Q: I currently have a Visa United Mileage Plus card, but I think I'd get a better deal with a Chase Sapphire Preferred Card. What is the best way to switch and not impact my credit score?
Your tastes and habits change over time, and so should your credit card. However, it's common to worry about the impact on your credit report if you apply for a new account. Take advantage of your current issuer's customer service team and a little-known loophole in common credit score algorithms to hunt for a better rewards credit card.
In your case, both your current airline credit card and your desired rewards credit card come from the same lender: Chase. The bank's been aggressive about recruiting new customers for its rewards cards over the past few years. Television viewers have seen plenty of ads for both the Freedom and Sapphire brands, while frequent fliers can barely escape promotions on partner airlines that include British Airways and Southwest.
Opening a new credit card account will drop your credit score, but FICO officials say "not by much" and "not for long." The three factors that cause the most short-term disruption to your credit score:
- The number of new credit lines opened in the last year
- Too much available credit, or too many active credit lines
- A "hard pull" on your credit report, meaning a full review of your credit at your request instead of a bank's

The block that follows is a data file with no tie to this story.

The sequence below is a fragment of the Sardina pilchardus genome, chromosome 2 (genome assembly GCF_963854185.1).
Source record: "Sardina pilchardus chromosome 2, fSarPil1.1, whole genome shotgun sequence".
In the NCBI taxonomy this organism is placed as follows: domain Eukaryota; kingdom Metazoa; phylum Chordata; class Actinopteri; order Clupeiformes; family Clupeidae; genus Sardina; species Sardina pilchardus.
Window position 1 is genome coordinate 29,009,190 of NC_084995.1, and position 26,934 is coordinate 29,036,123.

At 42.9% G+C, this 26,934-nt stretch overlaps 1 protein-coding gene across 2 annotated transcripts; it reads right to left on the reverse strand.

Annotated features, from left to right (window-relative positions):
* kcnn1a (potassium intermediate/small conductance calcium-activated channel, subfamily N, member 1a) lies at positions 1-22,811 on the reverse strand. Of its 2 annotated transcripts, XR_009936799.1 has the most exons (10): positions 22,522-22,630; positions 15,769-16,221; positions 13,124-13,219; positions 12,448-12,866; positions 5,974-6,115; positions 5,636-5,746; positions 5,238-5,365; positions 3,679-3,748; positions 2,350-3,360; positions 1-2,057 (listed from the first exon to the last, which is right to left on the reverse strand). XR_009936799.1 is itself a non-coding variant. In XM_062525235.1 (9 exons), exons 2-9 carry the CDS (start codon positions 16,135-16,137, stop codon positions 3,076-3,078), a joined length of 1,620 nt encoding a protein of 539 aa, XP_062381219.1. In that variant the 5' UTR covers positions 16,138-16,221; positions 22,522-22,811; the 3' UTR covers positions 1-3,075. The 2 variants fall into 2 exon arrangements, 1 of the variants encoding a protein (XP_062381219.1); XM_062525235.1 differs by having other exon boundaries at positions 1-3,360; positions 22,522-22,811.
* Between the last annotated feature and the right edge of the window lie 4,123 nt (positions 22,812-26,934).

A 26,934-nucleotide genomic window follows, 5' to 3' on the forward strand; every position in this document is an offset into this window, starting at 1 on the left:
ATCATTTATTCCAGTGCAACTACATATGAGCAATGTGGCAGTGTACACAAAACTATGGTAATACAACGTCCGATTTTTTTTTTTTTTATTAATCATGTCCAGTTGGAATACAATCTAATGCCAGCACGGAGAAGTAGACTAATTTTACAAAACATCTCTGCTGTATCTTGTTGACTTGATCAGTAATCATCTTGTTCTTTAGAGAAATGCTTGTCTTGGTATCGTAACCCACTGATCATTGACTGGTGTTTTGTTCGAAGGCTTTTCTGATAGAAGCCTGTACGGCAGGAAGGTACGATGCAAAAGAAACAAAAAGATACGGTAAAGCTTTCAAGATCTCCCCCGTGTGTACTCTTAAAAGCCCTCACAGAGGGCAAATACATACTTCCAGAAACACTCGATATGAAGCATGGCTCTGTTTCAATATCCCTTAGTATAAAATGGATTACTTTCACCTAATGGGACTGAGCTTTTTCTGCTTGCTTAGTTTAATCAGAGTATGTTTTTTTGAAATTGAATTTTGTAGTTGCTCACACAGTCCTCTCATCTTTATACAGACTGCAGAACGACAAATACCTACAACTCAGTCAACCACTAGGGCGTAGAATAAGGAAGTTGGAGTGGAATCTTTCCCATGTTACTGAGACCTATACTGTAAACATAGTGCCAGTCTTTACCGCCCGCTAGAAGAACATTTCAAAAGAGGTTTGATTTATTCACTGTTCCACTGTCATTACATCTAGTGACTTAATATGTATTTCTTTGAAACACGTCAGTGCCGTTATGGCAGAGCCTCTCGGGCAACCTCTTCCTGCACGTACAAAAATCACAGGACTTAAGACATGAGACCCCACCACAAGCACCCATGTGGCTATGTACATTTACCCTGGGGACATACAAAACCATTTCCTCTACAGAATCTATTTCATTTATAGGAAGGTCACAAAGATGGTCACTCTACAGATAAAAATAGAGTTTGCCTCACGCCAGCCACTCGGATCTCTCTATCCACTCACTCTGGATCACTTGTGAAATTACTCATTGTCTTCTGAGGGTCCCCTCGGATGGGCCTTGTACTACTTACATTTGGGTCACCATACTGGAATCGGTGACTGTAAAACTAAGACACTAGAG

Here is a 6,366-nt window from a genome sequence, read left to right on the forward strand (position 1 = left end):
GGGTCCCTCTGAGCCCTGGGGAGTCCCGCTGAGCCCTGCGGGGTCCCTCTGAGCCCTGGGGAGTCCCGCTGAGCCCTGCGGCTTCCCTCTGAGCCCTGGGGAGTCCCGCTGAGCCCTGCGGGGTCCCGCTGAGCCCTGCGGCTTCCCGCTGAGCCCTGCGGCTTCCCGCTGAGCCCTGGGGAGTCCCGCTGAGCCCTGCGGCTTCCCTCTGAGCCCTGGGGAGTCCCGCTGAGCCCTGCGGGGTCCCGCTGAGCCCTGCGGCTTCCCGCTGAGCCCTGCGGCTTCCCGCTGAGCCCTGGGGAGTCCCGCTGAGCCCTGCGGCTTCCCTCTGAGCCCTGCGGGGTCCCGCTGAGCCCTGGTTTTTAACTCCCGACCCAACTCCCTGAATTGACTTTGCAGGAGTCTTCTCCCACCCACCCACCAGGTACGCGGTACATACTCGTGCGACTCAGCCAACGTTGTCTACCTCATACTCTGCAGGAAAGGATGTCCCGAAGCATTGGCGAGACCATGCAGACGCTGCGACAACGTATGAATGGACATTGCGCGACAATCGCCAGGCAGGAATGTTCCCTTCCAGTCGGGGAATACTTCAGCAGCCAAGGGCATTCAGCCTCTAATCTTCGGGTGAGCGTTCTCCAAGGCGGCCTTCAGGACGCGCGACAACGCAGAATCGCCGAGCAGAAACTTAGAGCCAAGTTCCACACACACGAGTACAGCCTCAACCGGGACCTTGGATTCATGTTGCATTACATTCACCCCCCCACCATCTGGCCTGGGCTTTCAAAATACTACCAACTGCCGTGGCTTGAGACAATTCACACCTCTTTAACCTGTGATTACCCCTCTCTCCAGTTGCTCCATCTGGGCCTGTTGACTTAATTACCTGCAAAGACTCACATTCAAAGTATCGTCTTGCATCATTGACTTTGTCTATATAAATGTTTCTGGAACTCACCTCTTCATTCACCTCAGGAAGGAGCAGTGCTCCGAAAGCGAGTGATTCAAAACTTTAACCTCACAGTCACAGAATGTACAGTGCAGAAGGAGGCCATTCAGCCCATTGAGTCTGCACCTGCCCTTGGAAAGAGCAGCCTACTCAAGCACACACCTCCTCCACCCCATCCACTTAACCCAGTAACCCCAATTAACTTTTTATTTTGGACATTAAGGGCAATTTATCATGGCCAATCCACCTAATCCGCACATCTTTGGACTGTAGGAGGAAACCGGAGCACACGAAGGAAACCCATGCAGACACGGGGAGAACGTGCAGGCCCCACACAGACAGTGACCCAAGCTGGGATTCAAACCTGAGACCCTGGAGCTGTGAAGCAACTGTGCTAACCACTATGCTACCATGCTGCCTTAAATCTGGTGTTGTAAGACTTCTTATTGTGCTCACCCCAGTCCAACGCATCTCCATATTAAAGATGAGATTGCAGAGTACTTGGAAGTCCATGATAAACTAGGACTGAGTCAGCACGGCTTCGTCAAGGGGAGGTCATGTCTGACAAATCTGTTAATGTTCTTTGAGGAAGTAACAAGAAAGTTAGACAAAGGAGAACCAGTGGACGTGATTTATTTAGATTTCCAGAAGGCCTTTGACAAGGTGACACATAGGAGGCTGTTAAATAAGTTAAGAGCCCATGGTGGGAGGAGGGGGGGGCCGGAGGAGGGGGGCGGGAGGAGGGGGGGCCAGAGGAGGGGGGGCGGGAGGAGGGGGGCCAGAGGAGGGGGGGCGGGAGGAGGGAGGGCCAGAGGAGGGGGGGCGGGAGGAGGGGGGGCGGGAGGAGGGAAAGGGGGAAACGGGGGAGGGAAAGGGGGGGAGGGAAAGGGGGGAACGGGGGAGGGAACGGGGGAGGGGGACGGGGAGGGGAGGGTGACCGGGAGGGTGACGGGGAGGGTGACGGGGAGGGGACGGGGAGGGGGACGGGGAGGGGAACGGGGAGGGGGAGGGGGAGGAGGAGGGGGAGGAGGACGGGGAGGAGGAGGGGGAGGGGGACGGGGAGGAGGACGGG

Here's where your existing relationship with Chase can really pay off. They may already have "pre-approved" you for your Chase Sapphire Preferred® card by combining a "soft pull" with the transaction history from your existing United MileagePlus Explorer Card card. The better your relationship with Chase, the more likely a representative there can help segue you to an alternate rewards credit card that will save you money.
Be forewarned, however, that closing your United MileagePlus account could have a bigger impact on your credit score than opening a new line of credit. If your airline credit card is one of the oldest accounts you maintain, it's holding your credit score up like a tent pole. On the other hand, if you have a few older relationships in your credit history, you're safe to swap one card for another with little penalty. After a few months of responsible use, your score should return to normal.